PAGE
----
A hotly debated topic in vintage sewing machine circles is whether it is appropriate to describe these old machines as "industrial strength."
Some folks insist that using "industrial strength" is NOT appropriate. Others (myself included) feel it IS appropriate.
I confess. I use "industrial strength" to describe the machines I test and sell. And I've received my share of nastygrams from the folks that disagree.
Why the debate?
What exactly does "industrial strength" mean?
"I don't know what that means." --Dr. Temperance Brennan, "Bones" TV show
First of all, it's important to understand the difference between an industrial (or commercial) sewing machine and a household (or domestic) sewing machine.
Industrial sewing machine example
Industrial or commercial machines are larger than household models.
They are typically attached to a table that may be up to 6 feet wide with a large motor mounted in the base of the table.
These machines are designed to sew huge pieces of fabric at very high speeds for 10-12 hours a day. Some even have a self-oiling feature.
By comparison, household machines are smaller and are not designed for high-speed, high-production sewing. The differences are obvious. Therefore, when I review or advertise a vintage household machine I am well aware that it's NOT an industrial or commercial sewing machine.
So why do I describe them as "industrial strength?"
Because these household machines are capable of sewing the very same materials that industrial machines sew.
Let's look at the dictionary definition of industrial strength:
"Marked by more than usual power, durability, or intensity" - Merriam Webster "Extremely strong, durable, or concentrated" - The American Heritage® Dictionary of the English Language
"Much stronger or more powerful than the product normally available to use." - Cambridge Dictionaries Online
"Used to describe such products as cleansers, lubricants, and stepladders, suggesting that they would be effective in hard use environments." - WhatIs.com
By today's plastic-happy, "throwaway" standards, the old vintage metal machines stand out as having "more than usual power." The majority of household sewing machines on the market today are made from plastic, cheap metal, and rubber belts. On the other hand, a vintage Singer 15-91 is solid metal with high-grade steel gears and a direct drive motor. It is unquestionably "more powerful than the product normally available to use."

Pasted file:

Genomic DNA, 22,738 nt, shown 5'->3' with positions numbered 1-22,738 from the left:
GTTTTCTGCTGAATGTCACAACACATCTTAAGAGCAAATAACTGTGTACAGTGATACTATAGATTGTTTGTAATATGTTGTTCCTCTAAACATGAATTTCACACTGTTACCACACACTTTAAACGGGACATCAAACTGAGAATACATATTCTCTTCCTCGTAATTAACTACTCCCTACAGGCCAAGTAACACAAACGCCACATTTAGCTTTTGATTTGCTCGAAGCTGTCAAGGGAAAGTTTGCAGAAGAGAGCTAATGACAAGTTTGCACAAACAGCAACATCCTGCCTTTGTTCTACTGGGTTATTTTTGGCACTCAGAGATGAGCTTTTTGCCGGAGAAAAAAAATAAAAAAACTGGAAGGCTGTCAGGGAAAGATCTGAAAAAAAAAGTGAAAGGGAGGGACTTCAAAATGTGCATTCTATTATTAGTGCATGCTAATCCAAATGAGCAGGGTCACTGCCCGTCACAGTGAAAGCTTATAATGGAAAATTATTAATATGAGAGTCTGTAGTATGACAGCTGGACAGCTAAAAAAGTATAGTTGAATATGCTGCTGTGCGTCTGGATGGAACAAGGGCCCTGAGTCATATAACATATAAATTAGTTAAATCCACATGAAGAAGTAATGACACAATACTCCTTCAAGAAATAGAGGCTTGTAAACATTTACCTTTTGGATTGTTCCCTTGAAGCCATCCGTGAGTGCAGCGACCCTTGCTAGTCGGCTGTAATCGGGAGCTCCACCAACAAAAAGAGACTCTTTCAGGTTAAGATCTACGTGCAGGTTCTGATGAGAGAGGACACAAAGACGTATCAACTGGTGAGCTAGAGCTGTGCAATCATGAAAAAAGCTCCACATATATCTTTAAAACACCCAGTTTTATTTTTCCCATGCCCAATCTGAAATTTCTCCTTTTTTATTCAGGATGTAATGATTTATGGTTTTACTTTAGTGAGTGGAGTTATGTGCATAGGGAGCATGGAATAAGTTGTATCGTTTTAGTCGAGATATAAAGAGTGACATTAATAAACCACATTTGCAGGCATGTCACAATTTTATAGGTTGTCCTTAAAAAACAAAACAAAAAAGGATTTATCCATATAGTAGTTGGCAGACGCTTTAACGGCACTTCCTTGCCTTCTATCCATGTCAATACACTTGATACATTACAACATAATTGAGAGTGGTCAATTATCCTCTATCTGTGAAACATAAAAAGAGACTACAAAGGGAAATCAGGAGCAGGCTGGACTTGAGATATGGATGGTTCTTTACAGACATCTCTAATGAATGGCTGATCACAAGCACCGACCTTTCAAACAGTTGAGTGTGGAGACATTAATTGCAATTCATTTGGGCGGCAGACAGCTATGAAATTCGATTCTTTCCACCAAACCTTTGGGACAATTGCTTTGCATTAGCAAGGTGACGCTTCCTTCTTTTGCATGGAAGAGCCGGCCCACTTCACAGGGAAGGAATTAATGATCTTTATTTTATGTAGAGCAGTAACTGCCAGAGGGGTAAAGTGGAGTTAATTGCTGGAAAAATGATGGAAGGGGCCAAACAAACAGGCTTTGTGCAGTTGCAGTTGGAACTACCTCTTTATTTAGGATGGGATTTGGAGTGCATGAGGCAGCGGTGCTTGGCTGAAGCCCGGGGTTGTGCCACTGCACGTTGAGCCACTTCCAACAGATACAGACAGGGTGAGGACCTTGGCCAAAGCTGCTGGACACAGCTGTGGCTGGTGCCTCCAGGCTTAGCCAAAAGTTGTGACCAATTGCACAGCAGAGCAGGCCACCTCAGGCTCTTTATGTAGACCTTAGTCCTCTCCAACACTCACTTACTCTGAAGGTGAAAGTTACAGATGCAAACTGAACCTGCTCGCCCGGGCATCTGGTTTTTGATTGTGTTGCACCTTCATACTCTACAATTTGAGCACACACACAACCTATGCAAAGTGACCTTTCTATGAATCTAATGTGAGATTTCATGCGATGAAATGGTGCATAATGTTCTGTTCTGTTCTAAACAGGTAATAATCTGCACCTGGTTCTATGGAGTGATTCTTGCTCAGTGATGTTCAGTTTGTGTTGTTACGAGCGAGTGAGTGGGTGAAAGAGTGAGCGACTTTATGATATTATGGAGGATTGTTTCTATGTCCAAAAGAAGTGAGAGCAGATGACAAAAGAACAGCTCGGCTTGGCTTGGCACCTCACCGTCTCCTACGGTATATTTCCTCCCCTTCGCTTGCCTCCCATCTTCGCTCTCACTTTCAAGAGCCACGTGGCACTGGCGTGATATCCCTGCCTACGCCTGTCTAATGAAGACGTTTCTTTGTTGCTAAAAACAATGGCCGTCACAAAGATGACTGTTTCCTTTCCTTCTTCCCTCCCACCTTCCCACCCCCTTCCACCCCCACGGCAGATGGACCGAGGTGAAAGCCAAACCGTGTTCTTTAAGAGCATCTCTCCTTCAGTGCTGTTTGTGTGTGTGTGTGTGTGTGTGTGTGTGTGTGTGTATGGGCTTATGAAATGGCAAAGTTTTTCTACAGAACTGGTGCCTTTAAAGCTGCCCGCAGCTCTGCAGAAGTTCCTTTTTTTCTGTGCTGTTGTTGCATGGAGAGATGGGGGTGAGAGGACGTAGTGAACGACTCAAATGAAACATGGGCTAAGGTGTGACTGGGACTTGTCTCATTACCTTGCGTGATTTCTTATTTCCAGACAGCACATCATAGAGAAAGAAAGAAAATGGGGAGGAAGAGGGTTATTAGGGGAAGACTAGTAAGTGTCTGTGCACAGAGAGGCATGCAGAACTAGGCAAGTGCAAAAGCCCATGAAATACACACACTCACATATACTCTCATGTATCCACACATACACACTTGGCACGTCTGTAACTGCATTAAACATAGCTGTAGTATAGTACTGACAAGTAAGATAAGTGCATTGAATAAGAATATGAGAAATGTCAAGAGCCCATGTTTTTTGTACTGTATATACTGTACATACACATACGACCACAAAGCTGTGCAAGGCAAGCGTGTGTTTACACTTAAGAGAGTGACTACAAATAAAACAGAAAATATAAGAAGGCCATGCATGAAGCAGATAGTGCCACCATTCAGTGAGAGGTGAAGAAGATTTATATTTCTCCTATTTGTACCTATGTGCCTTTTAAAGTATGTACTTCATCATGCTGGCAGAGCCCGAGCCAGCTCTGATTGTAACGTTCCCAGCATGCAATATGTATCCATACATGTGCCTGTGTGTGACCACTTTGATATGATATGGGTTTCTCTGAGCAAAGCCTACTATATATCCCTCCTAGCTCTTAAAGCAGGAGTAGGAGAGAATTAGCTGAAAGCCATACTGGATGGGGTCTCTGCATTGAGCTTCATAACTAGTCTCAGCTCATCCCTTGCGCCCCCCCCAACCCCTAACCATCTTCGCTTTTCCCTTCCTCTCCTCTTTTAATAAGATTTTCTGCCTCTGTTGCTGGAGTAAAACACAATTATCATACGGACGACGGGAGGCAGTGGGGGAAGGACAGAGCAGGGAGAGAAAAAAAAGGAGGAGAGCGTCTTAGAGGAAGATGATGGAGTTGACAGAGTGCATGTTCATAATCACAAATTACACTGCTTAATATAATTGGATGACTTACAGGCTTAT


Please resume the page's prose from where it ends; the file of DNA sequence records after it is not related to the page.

Because of this, I believe that it is entirely appropriate to use the words "industrial strength" when describing an all-metal, gear-driven vintage sewing machine. Many buyers don't have the space for a 6-foot table and industrial machine but they want something that CAN do the work of an industrial machine every now and then. That's why these old machines are so popular.
Sellers should take care, though, to clearly state which type of machine is being offered. If you are using the words "industrial strength" be sure to explain that it's still a household/domestic model and NOT an industrial/commercial machine. A little education goes a long way toward avoiding misunderstanding.
Bottom line? Whether you call the machine "heavy duty" or "industrial strength," there is nothing like an old vintage sewing machine for quality and durability. They just don't make them like they used to!
Happy Sewing! Barbara OldSewinGear...dedicated to helping you get the most out of your old sewing gear.
Just the other day I received a phone call from a guy with a question about one my sewing machines for sale.
So I prepared myself to answer some highly technical question.
Instead, the question was "What's a slant needle?"
Wow...I almost didn't know what to say...
Then I realized I'd gotten so close to the trees I'd forgotten how many folks out there are still trying to find the forest!
Slant Needle, Slant-o-Matic...we hear these words so often that we take for granted everyone knows what they mean.
But how can they, if they've never been told?
So here's the scoop on what "slant needle" means and why they're so desirable.
Singer 15-91 Vertical Needle
For the first 100 years of sewing machine production, sewing machines had a vertical or perpendicular needle. In other words, the needle goes up and down at a right angle to the sewing surface.
Singer 404 Slant Needle
But in the 1950's, Singer changed all of that by introducing the model 301 Slant Needle Sewing Machine. Not only was it a lightweight full size portable, but the needle angled forward...it was slanted.
Wow, how cool is that!